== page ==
Figure 1: Fundus image at the onset

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Figure 2: Ultrasound showed diffuse thickening of the choroid and sclera and severe retinal detachment

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Figure 3: Fundus image after treatment with prednisone

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Histopathologic examination showed a large number of lymphoid follicles with germinal centers in the choroid but not in iris and ciliary body. Extraocular extension of the lymphocyte infiltrates involved sclera and rectus muscle. Immunohistochemistry showed that T-cells predominantly located in the interfollicular zones and percolated throughout the center of the follicles, and B-cells mainly located in the center of follicles. Moreover, no prominent spillover was observed. Proliferation rate determined by Ki-67 immunostaining was about 2%, with heavy staining of lymphoid follicles with germinal centers [Figure 4]. In situ hybridization with antibody to Bcl-2, Bcl-6, kappa, and lambda also revealed the benign feature.
Figure 4: Immunohistochemical characterization (left) CD3 stains T-cells in the interfollicular zones, (right) CD20 stains B-cells within the follicles

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This case suggests that BRLH of the uvea should be taken into consideration in non-Caucasian patients with creamy yellow patches, especially when all the examinations of the brain and chest are negative. Chorioretinal biopsy could provide the definite evidence for the diagnosis. [3] It was reported that prednisone and radiation treatment were effective in controlling the inflammation of RLH. [4] However, in this case, inflammation recurred after the withdrawal of prednisone. It maybe suggests that the time to use prednisone is crucial. Furthermore, whether the immunosuppressive agents could control this disease still needs to be studied.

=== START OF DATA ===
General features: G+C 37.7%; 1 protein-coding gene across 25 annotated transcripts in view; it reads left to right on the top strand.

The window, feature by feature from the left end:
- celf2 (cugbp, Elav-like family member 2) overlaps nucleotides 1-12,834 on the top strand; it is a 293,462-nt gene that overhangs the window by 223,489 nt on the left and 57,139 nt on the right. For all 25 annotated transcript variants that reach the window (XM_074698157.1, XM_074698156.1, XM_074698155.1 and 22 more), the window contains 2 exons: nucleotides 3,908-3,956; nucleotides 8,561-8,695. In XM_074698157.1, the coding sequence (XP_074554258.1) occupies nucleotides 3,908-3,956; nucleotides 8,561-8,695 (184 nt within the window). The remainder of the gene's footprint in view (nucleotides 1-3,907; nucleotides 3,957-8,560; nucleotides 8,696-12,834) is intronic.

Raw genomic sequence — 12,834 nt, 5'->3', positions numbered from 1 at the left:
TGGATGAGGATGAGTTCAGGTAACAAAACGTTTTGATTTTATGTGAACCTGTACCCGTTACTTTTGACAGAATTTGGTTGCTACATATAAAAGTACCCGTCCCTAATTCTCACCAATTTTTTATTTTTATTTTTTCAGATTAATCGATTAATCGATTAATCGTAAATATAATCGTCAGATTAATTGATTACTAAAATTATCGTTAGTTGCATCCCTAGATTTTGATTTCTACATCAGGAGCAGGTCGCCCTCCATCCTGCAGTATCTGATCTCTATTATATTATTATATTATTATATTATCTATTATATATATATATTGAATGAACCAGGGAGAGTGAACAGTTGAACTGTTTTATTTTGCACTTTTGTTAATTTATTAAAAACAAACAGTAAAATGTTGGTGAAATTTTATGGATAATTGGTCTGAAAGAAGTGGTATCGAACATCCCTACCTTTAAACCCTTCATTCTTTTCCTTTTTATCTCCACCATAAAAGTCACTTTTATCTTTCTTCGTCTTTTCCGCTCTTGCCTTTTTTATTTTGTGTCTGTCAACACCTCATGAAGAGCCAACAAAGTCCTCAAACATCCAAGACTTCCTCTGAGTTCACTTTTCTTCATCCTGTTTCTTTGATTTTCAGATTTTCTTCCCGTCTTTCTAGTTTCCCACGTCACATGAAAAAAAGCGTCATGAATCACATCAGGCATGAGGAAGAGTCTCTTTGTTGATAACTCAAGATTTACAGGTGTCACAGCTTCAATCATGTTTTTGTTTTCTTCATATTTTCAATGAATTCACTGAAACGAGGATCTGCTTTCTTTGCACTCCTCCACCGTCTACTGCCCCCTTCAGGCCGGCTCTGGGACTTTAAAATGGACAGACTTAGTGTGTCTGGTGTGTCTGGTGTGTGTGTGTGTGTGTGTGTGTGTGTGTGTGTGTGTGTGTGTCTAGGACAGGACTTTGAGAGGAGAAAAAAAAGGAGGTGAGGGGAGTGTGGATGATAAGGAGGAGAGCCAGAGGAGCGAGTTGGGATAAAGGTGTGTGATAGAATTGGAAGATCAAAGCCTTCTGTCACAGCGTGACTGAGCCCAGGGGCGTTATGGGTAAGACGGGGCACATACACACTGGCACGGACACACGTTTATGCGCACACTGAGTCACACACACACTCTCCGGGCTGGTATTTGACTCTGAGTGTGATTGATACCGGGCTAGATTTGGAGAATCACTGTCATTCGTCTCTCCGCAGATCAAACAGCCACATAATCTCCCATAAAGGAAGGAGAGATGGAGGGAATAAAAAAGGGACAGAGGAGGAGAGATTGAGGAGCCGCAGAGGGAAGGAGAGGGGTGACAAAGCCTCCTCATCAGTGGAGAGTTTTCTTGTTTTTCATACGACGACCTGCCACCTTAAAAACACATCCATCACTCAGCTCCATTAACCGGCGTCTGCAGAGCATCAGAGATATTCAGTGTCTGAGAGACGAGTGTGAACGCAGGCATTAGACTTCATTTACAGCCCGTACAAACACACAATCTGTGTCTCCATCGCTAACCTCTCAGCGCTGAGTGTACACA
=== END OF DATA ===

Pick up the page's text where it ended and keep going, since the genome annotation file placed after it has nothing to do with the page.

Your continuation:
Financial support and sponsorship

The International Postdoctoral Exchange Fellowship Program 2014 by the Office of China Postdoctoral Council (20140038).

Conflicts of interest

There are no conflicts of interest.

 
  References Top

1.
Nussenblatt RB, Whitcup SM. Masquerade syndrome. In: Whitcup SM, editor. Uveitis: Fundamentals and Clinical Practice. Beijing: Mosby; 2010. p. 406.  Back to cited text no. 1
    
2.
Stacy RC, Jakobiec FA, Schoenfield L, Singh AD. Unifocal and multifocal reactive lymphoid hyperplasia vs follicular lymphoma of the ocular adnexa. Am J Ophthalmol 2010;150:412-26.e1.  Back to cited text no. 2
    
3.
Cheung MK, Martin DF, Chan CC, Callanan DG, Cowan CL, Nussenblatt RB. Diagnosis of reactive lymphoid hyperplasia by chorioretinal biopsy. Am J Ophthalmol 1994;118:457-62.  Back to cited text no. 3
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4.
Cockerham GC, Hidayat AA, Bijwaard KE, Sheng ZM. Re-evaluation of reactive lymphoid hyperplasia of the uvea: An immunohistochemical and molecular analysis of 10 cases. Ophthalmology 2000;107:151-8.  Back to cited text no. 4
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  [Figure 1], [Figure 2], [Figure 3], [Figure 4]